Monday, August 20, 2018

Time to give up on TAS

I've been a subscriber for over 20 years and have the back issues to prove it in my basement. There's no doubt it's a beautifully produced magazine with wonderful photography which I happily browse  and consider too good to throw out when done. But the time has come to recognize that for me at least, the content is no longer there.

I took a look at the last year or so of issues as I got ready to consign them downstairs and, on a whim, took a page count. More than 50% of every issue is an advert, which probably does not surprise anyone, after all it is how they can run a mag of this production quality at a profit. But of the slightly less than half that is given over to content, even this has a recycled quality to it. You know some expensive product will get a dominant position and rave review; that MQA will be advocated, blind-testing devalued, and pricing rarely critically evaluated. I also get that this is part of the process. But what has stretched my patience is the rest.

The regular content now has too many show reviews, with too much cookie-cutter coverage that is too late to matter.  And in these reports I get to read again and again how difficult it is to cover the show, how Jonathan Valin gets to check out the ultra expensive speakers, that show conditions are not great, that the first day is a sonic mess in  most rooms, but the usual suspects get to be 'best of show' anyway.  Rinse and repeat, adding other writers for other product niches but generally sticking to script.

And if it's not shows, we get historical and memorial pieces, apparently lifted from the TAS glossy books produced and sold at great expense a few years back (yes, I paid good money for two vols), repackaged now in the monthly issues which honor the greats of the industry (not only re-using content but presumably keeping certain industrial participants sweet on the mag too).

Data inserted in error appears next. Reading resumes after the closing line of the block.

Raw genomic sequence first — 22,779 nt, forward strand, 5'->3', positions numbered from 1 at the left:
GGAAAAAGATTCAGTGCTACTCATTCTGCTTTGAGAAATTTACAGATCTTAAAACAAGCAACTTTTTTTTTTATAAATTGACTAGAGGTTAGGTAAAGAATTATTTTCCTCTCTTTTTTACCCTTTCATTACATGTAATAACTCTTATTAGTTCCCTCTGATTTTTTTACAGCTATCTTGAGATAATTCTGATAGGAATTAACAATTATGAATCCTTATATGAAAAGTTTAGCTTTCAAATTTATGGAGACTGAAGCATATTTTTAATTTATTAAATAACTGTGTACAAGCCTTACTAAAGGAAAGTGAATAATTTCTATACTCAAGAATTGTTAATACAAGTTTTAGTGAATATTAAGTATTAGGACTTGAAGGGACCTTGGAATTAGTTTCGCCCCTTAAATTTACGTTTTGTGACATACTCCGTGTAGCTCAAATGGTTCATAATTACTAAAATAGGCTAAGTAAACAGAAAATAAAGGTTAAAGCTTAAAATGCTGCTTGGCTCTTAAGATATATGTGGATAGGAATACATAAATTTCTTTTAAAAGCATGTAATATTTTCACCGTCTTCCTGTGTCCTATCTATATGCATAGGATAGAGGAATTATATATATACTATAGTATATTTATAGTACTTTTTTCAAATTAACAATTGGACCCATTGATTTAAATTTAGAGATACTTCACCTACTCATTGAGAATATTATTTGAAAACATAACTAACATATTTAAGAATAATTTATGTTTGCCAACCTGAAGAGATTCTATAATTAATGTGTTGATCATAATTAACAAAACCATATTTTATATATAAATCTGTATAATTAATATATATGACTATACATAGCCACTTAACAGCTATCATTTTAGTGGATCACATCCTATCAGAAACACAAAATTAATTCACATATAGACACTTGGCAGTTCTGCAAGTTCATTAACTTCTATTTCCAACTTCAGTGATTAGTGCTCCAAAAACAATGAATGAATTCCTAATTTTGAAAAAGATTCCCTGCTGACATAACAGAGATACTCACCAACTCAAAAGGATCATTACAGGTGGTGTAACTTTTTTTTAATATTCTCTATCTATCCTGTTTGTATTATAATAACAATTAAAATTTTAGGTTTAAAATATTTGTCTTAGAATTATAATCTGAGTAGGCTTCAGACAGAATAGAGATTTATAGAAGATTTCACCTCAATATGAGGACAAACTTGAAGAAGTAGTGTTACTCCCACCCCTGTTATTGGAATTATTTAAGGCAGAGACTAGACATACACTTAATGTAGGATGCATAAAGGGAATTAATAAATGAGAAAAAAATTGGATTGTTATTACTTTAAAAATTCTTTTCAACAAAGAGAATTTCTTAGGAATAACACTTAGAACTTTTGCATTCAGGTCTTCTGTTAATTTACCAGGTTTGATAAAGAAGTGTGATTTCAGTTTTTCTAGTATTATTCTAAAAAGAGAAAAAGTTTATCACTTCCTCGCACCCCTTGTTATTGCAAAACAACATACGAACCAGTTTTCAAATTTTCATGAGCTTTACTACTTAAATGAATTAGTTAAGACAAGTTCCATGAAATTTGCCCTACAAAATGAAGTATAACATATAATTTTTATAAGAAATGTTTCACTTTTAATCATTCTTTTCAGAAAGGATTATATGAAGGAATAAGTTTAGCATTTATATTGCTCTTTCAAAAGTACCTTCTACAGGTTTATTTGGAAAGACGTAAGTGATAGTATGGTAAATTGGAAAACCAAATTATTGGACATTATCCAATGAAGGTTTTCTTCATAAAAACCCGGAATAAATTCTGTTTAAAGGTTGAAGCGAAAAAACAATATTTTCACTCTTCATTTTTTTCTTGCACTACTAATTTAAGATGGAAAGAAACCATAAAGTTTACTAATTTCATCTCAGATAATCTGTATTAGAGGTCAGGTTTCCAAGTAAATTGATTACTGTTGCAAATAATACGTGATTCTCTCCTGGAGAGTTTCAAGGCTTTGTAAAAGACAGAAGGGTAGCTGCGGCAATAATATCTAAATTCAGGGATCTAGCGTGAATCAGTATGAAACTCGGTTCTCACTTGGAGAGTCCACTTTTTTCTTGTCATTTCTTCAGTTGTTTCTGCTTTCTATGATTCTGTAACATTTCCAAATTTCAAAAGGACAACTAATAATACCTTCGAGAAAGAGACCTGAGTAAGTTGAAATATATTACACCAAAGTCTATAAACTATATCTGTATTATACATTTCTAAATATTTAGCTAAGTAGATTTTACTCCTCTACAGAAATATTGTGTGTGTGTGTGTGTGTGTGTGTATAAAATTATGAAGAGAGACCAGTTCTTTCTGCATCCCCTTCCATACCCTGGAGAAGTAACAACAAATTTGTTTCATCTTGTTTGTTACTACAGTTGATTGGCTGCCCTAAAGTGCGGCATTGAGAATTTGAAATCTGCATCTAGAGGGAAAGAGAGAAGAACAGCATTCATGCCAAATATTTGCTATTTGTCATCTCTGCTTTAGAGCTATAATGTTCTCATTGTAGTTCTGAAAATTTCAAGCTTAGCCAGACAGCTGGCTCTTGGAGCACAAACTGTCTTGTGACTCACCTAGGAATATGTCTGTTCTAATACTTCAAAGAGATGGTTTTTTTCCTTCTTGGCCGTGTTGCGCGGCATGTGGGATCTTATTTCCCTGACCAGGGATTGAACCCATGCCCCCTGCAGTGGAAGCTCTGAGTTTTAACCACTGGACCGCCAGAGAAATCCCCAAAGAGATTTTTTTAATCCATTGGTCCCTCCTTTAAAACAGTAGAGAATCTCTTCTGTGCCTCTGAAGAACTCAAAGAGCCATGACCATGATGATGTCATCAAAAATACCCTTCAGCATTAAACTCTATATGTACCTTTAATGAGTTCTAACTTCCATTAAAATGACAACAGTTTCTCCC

Sure I wish there was a bit more on music, fewer 'awards', and yes, I also wish some more effort was made to compare 'systems' at price points using audiences (not just reviewers) with no stake in the products to give their reactions. And yes, I wish there was greater acknowledgement of the challenges facing interested consumers in really hearing and evaluating the products covered in the mag (but that's true of all mags where being told to 'go hear for yourself' serves no real purpose other than to protect the writer's opinion). What bugs me further are cartridge reviews without compliance details (matters a lot to me in my rig) and those mega-buck cable reviews where the company press-release is repackaged as part of the review ('croy-alloy proprietary windings' indeed).

Anyway, without malice, and with no little regret, I shall not be renewing my subscription and thus I bid farewell to a reading habit of decades. It's mostly been a lot of fun but life moves on. Anyone want my back issues?